While some child sexual abuse material depicts children in great distress and the sexual abuse is obvious, other images or videos show children who appear complacent. However, just because a child appears unconcerned does not mean that sexual abuse has not taken place. Often, perpetrators “groom” their victims, i.e. they build a relationship with a child and gradually sexualise contact with them50. Most often, the abuse is an ongoing victimisation that goes on for months or years, rather than a single incident. In order to desensitise a child or weaken their resistance to sexual abuse, a false sense of trust and authority is built up towards the child. Therefore, it is important to keep in mind that the abuse may have started earlier than the image was created, even if the child seems comfortable in it.

The production of child sexual abuse material (videos, images, etc.) creates a permanent record of a child’s sexual abuse. Victims of online child sexual exploitation and abuse suffer not only from the sexual abuse inflicted on them to produce child sexual abuse content, but also from the knowledge that their images and videos can be traded and viewed by others worldwide. Once the material is published on the internet, it is irretrievable and can continue to circulate without any control.

Victims are often re-victimised for the rest of their lives, knowing that the images and videos will be available on the internet forever. The children who are exploited in these images have to live with the permanence, longevity and spread of such a record of their sexual abuse. This often leads to long-term psychological damage to the children, including disruption of sexual development, self-image and the development of trusting relationships with others in the future. Many victims of OCSEA suffer feelings of helplessness, fear, humiliation, and lack of control as their images are forever visible to others.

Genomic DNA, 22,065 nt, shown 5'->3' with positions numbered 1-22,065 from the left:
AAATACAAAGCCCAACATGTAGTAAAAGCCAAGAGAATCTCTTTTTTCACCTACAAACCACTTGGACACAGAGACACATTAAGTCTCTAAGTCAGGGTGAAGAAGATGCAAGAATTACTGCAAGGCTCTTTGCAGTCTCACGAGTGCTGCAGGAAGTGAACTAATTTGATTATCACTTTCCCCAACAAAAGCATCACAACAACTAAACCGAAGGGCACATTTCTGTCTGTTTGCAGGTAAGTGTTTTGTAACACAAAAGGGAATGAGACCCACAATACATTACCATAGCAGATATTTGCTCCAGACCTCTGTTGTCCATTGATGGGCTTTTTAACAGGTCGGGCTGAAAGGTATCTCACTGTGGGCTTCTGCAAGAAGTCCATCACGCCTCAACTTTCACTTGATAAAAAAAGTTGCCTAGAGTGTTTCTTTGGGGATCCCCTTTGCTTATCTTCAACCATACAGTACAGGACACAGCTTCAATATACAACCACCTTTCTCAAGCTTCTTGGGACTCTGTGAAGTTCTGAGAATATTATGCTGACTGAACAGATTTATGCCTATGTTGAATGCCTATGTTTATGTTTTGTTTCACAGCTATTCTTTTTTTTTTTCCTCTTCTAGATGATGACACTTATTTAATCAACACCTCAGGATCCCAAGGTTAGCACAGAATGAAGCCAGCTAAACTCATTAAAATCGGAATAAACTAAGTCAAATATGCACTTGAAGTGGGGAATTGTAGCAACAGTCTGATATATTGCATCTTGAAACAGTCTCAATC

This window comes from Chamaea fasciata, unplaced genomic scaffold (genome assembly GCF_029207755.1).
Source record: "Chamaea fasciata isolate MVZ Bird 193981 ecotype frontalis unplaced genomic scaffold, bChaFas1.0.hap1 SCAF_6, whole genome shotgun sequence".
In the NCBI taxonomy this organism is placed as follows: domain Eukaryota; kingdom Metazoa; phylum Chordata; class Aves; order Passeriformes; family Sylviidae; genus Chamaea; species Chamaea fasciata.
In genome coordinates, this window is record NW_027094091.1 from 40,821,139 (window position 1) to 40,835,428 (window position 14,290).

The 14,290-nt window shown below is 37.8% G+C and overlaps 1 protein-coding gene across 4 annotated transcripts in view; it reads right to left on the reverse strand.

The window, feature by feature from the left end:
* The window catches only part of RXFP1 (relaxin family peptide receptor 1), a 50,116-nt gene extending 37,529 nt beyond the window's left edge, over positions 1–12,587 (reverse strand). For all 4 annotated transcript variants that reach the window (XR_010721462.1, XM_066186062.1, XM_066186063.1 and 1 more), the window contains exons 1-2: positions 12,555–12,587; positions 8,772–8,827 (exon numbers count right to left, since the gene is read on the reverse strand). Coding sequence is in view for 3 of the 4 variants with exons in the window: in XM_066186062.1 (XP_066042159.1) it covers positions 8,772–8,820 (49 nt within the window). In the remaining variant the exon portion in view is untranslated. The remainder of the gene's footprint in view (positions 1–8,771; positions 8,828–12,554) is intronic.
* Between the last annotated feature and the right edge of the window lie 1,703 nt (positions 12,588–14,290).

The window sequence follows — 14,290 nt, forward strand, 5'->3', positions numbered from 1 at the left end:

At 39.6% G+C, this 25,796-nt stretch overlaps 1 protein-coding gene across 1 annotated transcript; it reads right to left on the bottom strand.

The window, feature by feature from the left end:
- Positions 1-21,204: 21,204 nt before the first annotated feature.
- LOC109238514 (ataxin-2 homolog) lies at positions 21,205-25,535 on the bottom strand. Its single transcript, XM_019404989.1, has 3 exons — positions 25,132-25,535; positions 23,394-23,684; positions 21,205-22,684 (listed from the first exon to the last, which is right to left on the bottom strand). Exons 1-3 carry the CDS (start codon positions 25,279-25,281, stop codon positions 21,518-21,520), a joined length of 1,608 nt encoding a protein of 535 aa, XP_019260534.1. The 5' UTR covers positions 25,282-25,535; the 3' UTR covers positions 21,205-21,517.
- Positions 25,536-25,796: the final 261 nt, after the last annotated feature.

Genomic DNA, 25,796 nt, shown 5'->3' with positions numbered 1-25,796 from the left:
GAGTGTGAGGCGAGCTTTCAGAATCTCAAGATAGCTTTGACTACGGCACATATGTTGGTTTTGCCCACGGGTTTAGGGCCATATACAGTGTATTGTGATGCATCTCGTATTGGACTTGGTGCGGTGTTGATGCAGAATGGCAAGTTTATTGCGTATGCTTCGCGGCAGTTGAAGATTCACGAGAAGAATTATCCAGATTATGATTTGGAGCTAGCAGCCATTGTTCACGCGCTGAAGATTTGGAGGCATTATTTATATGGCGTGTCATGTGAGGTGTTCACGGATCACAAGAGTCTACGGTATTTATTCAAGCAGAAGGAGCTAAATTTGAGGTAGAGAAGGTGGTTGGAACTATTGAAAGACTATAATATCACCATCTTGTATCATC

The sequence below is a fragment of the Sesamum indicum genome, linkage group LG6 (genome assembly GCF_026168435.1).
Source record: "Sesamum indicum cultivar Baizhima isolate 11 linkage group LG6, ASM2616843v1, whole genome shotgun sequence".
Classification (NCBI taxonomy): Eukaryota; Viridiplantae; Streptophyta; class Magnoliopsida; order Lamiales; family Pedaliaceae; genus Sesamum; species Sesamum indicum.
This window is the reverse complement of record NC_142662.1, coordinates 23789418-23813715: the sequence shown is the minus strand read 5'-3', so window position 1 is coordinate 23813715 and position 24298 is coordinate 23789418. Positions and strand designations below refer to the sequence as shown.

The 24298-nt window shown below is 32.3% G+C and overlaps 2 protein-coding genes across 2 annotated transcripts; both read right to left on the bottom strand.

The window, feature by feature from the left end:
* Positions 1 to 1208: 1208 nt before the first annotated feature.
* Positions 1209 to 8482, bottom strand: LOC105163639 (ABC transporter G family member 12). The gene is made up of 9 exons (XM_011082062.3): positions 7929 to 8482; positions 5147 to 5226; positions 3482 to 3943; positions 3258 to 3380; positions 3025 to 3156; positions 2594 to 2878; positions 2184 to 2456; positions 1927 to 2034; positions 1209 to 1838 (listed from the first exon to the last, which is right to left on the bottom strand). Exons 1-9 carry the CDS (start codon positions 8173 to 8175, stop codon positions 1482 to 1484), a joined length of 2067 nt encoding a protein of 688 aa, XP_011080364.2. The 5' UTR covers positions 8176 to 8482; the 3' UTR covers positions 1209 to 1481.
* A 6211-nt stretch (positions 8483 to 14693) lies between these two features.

OCSEA affects children of all ages, backgrounds, socio-economic status, gender and vulnerability. The perpetrators can come from all countries, regardless of age and gender. It is important that parents, educators, and caregivers educate children about these risks and help them use technology safely and responsibly. This includes setting appropriate limits on screen time, monitoring online activity, using parental control tools to filter content and restrict access to certain websites and apps, and ensure dialogue with children about such issues, and a parental awareness on how to react and what to do – and not to do- if the child discloses any threat or abuse experienced online.